Bigger spray droplets and slower drying times likely increase the volatility potential of dicamba. Heavy dew, re-wetting events, high relative humidity, and slower drying times are also likely to cause increases in dicamba volatility potential.  

To illustrate this point glass plates covered with wax paper were sprayed with dicamba and placed in a box test. Sprayed plates were allowed to dry, then re-wetted by misting at 1 and 2 days after application and then put in a Box Test (Figure 4). 

Figure 4.

Figure 4.

Dicamba volatility damage occurred with each rewetting event. An important point is that Cado MAX™ cut the volatility damage with each wetting event indicating that Cado MAX™ vapor reducing technology Reactivates with Moisture.

 Cado MAX™ technology is focused on the environment of the spray solution and especially on the environment of the spray droplet and/or moisture from a re-wetting event. Cado MAX™ works by creating an environment in the spray solution that is more compatible to the dicamba molecule, making the spray solution a “happier” place for dicamba to stay.

 At AgraSyst we have a saying:

“It ain’t So until it’s SO outside”

Cado MAX™ is “SO” outside.  

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Field test were conducted from North Dakota to Texas. Glyphosate tolerant corn was sprayed with glyphosate plus dicamba (Clarity) adjacent to non-dicamba tolerant soybeans. Dicamba damage was then measured by epinasty ratings. Cado MAX™ reduced the severity of dicamba injury via volatility by 85% (Figure 6). Cado MAX™ reduced the distance of dicamba damage away from the original application via volatility an average of 87%.  Cado MAX™ reduced the severity of “Off Target” drift and vapor by 61% and distance by 59% respectively. 

Figure 6. Summary field trials of Full Load+Cado MAX tanked mixed with WeatherMAX+Clarity as compared to tank mixtures Containing AMS +NIS

Figure 6. Summary field trials of Full Load+Cado MAX tanked mixed with WeatherMAX+Clarity as compared to tank mixtures Containing AMS +NIS

Cado MAX worked well outside even though it did not pass the EPA’s drift reduction test. This can be an issue as things out side are hard to model based on inside data. However, the inside data suggested that drift reduction would be substantial with Cado MAX, see the table below.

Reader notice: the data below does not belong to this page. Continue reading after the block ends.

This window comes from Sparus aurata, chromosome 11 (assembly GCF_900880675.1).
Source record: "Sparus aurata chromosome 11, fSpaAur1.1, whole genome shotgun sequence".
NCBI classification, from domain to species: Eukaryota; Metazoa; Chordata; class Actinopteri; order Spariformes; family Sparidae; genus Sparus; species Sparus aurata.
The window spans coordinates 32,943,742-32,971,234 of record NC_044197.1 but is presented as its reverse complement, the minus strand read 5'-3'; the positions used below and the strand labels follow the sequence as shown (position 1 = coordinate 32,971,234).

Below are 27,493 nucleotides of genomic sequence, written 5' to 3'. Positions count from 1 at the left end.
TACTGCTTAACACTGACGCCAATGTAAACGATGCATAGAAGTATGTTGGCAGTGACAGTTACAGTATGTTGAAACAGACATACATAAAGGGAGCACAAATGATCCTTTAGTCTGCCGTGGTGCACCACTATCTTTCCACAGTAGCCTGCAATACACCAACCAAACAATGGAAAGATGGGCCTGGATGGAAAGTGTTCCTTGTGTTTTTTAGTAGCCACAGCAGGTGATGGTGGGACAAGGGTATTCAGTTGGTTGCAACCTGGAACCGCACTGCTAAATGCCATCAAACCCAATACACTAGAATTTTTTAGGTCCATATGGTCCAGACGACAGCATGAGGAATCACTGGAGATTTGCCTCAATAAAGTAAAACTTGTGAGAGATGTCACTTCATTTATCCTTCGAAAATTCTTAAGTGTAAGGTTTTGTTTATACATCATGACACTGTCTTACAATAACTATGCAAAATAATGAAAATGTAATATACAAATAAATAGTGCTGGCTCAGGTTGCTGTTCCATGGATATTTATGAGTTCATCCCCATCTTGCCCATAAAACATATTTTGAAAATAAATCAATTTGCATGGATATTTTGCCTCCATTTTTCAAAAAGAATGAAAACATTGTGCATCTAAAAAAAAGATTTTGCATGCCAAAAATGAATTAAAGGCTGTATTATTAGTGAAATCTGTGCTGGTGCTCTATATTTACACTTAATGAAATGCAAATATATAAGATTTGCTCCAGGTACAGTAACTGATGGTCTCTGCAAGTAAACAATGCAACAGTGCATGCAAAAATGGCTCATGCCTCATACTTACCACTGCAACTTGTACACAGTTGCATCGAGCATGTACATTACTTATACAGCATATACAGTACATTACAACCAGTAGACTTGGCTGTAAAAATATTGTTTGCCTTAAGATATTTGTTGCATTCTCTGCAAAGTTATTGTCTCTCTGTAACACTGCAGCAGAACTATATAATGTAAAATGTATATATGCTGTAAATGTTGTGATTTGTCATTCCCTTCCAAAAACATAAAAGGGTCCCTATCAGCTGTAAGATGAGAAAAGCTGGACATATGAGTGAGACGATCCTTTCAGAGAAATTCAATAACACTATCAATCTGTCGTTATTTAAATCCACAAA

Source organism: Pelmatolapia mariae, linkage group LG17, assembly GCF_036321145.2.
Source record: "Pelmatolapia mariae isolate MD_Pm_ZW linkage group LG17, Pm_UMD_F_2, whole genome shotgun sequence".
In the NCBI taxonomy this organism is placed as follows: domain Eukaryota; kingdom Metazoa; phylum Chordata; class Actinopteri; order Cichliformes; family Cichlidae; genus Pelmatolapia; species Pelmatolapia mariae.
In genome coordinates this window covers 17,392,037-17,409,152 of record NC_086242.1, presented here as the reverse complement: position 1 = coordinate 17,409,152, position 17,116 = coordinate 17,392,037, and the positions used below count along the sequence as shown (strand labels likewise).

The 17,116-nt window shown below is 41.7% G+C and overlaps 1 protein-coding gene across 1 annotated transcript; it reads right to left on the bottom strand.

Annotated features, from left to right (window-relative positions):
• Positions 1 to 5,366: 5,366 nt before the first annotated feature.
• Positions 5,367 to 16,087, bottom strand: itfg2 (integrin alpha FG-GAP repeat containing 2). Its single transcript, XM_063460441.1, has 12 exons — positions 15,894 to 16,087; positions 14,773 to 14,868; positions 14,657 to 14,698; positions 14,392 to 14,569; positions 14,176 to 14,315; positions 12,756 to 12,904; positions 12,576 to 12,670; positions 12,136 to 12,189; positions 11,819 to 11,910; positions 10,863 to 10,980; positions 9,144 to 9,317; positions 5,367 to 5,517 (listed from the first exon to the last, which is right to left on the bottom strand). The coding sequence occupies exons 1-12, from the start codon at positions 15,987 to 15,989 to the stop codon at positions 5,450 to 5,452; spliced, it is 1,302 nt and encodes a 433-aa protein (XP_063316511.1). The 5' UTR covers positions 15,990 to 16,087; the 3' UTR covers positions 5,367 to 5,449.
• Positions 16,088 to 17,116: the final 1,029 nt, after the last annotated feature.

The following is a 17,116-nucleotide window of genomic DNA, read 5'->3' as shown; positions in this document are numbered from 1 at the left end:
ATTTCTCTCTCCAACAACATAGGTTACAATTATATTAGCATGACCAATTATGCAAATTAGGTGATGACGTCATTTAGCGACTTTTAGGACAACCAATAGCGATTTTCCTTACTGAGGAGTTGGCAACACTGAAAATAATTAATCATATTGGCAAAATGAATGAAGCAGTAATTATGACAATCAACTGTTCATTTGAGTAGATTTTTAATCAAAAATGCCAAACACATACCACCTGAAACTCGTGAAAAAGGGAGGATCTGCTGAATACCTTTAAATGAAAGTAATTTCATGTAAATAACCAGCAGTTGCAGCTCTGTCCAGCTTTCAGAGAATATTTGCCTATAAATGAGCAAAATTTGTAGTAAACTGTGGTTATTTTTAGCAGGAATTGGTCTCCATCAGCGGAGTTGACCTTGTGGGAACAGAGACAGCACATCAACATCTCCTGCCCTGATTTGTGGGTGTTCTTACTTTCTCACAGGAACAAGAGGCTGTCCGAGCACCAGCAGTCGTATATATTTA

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This work was done with nozzles that produce droplets in the size range of 200 microns to 600 microns. This is the droplet range that give the best efficacy of most herbicides. Drift reduction with large droplets show the same tendency (Figure 7).

Figure 7. The Bell Shaped curves show the Effect on the droplet size by Cado MAX using large droplet producing nozzles. Underneath the Bell Shaped curves are cones that illustrate the effect, increasing volatility that large water droplets have on dicamba volatility.

Figure 7. The Bell Shaped curves show the Effect on the droplet size by Cado MAX using large droplet producing nozzles. Underneath the Bell Shaped curves are cones that illustrate the effect, increasing volatility that large water droplets have on dicamba volatility.

The practical significance of this is that if you use Cado MAX to reduce volatility you get the added benefit of reduced drift potential regardless of what size spray nozzles you are using.

Cado MAX™ appears to be compatible with most tank mix components. We have not found compatibility issues to date. Use Rates: 1-4 pints per 100 gallons of spray solution. Most normal applications (10 gallons per acre) 2 pints per 100 is a good rule of thumb. As spray volumes increase a grower may want to increase the use rate.  

The introduction of new technology is always a challenge. Cado MAX™ offers us a whole new tool for application technology.  

We are still surprised with how well it performs—even with the notorious volatile 2,4-D ester, Cado MAX™ reduces volatility (Figure 8).

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2,4-D LV6 0.5lb/A

Greenhouse Box Test Figure 8.

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2,4-D LV6 0.5lb/A+Cado MAX 0.5% v/v

Greenhouse Box Test Figure 8.